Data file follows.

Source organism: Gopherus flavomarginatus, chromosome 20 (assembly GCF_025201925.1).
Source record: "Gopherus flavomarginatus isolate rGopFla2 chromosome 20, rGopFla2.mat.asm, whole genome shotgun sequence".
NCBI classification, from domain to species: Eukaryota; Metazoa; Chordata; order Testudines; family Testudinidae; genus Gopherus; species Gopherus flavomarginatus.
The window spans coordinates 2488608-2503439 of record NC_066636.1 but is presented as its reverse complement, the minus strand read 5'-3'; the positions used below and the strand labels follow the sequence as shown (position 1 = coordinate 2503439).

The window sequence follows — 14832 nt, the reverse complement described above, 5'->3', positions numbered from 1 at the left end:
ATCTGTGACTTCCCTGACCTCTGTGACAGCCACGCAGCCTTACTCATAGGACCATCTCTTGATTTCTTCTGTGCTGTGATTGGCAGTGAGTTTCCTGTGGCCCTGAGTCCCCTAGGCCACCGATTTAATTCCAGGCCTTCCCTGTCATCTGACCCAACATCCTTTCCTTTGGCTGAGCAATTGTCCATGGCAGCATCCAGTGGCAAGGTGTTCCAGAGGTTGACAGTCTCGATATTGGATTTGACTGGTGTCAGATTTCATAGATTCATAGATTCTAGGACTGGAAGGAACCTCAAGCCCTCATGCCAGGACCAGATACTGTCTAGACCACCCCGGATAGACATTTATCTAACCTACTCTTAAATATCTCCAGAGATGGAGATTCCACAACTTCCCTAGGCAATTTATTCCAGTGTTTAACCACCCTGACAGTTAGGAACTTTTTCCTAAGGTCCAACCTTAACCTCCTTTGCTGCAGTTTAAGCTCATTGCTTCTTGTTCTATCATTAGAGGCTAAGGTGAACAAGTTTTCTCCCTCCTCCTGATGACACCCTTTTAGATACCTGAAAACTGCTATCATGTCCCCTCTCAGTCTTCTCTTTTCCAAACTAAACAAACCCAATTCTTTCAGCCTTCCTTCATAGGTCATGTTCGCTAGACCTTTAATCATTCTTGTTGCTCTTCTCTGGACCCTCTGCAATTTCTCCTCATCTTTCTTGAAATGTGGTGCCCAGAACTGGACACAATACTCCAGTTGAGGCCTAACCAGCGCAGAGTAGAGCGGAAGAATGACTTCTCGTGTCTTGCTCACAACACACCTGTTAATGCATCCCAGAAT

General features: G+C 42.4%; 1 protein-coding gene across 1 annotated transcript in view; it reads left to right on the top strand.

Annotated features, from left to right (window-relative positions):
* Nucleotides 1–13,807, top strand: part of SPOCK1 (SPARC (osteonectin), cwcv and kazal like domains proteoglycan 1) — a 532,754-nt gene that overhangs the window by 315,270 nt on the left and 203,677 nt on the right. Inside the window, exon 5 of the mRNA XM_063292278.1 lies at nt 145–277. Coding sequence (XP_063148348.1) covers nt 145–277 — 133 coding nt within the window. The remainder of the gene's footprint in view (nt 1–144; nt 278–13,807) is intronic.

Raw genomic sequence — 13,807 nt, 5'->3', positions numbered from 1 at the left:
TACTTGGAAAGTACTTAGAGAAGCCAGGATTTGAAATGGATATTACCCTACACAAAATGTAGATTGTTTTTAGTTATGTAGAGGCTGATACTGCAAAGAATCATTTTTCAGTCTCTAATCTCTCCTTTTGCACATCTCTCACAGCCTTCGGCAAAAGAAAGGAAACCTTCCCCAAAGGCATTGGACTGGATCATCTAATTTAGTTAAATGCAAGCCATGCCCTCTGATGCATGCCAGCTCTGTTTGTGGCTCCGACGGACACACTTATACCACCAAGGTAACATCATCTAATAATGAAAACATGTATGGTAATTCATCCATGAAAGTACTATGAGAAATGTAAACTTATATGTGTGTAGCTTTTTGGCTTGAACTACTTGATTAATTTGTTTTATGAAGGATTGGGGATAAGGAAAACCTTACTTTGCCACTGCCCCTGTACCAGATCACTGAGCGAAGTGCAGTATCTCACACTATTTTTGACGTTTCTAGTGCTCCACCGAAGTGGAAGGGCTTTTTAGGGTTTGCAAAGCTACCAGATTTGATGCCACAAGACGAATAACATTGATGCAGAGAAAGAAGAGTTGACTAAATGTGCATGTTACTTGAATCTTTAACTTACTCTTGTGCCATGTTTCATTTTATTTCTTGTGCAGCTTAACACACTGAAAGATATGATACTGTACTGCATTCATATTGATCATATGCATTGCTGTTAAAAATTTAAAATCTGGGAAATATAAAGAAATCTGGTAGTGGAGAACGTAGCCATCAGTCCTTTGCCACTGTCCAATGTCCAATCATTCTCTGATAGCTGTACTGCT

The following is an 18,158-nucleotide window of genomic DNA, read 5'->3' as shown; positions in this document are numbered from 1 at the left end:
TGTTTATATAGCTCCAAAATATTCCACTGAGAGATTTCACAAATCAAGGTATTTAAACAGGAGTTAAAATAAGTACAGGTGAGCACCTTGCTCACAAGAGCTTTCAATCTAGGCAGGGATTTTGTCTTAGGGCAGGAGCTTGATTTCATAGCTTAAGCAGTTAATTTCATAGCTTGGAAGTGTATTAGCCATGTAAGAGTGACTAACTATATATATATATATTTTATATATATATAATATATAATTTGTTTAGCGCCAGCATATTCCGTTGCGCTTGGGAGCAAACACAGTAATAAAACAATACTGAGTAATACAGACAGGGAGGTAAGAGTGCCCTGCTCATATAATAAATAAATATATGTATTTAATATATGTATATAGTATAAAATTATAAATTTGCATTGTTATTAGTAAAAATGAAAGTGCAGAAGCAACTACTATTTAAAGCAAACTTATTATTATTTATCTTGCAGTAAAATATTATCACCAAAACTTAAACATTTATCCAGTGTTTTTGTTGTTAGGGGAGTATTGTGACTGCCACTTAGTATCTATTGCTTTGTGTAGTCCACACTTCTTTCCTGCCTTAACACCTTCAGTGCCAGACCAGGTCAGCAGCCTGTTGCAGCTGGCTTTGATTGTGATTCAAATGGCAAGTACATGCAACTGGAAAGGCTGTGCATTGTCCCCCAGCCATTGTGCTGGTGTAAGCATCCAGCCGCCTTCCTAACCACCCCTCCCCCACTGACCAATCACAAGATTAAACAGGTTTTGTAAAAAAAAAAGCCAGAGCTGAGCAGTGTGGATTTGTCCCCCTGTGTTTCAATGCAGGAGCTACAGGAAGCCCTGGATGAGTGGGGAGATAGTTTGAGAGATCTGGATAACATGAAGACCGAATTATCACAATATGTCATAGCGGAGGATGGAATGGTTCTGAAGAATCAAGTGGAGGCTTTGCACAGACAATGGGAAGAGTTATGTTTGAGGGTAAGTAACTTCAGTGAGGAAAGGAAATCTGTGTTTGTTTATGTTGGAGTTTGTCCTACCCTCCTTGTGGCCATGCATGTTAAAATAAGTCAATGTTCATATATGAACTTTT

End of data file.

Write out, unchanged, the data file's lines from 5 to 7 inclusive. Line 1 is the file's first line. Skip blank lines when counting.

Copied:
The window sequence follows — 14832 nt, the reverse complement described above, 5'->3', positions numbered from 1 at the left end:
ATCTGTGACTTCCCTGACCTCTGTGACAGCCACGCAGCCTTACTCATAGGACCATCTCTTGATTTCTTCTGTGCTGTGATTGGCAGTGAGTTTCCTGTGGCCCTGAGTCCCCTAGGCCACCGATTTAATTCCAGGCCTTCCCTGTCATCTGACCCAACATCCTTTCCTTTGGCTGAGCAATTGTCCATGGCAGCATCCAGTGGCAAGGTGTTCCAGAGGTTGACAGTCTCGATATTGGATTTGACTGGTGTCAGATTTCATAGATTCATAGATTCTAGGACTGGAAGGAACCTCAAGCCCTCATGCCAGGACCAGATACTGTCTAGACCACCCCGGATAGACATTTATCTAACCTACTCTTAAATATCTCCAGAGATGGAGATTCCACAACTTCCCTAGGCAATTTATTCCAGTGTTTAACCACCCTGACAGTTAGGAACTTTTTCCTAAGGTCCAACCTTAACCTCCTTTGCTGCAGTTTAAGCTCATTGCTTCTTGTTCTATCATTAGAGGCTAAGGTGAACAAGTTTTCTCCCTCCTCCTGATGACACCCTTTTAGATACCTGAAAACTGCTATCATGTCCCCTCTCAGTCTTCTCTTTTCCAAACTAAACAAACCCAATTCTTTCAGCCTTCCTTCATAGGTCATGTTCGCTAGACCTTTAATCATTCTTGTTGCTCTTCTCTGGACCCTCTGCAATTTCTCCTCATCTTTCTTGAAATGTGGTGCCCAGAACTGGACACAATACTCCAGTTGAGGCCTAACCAGCGCAGAGTAGAGCGGAAGAATGACTTCTCGTGTCTTGCTCACAACACACCTGTTAATGCATCCCAGAAT

General features: G+C 42.4%; 1 protein-coding gene across 1 annotated transcript in view; it reads left to right on the top strand.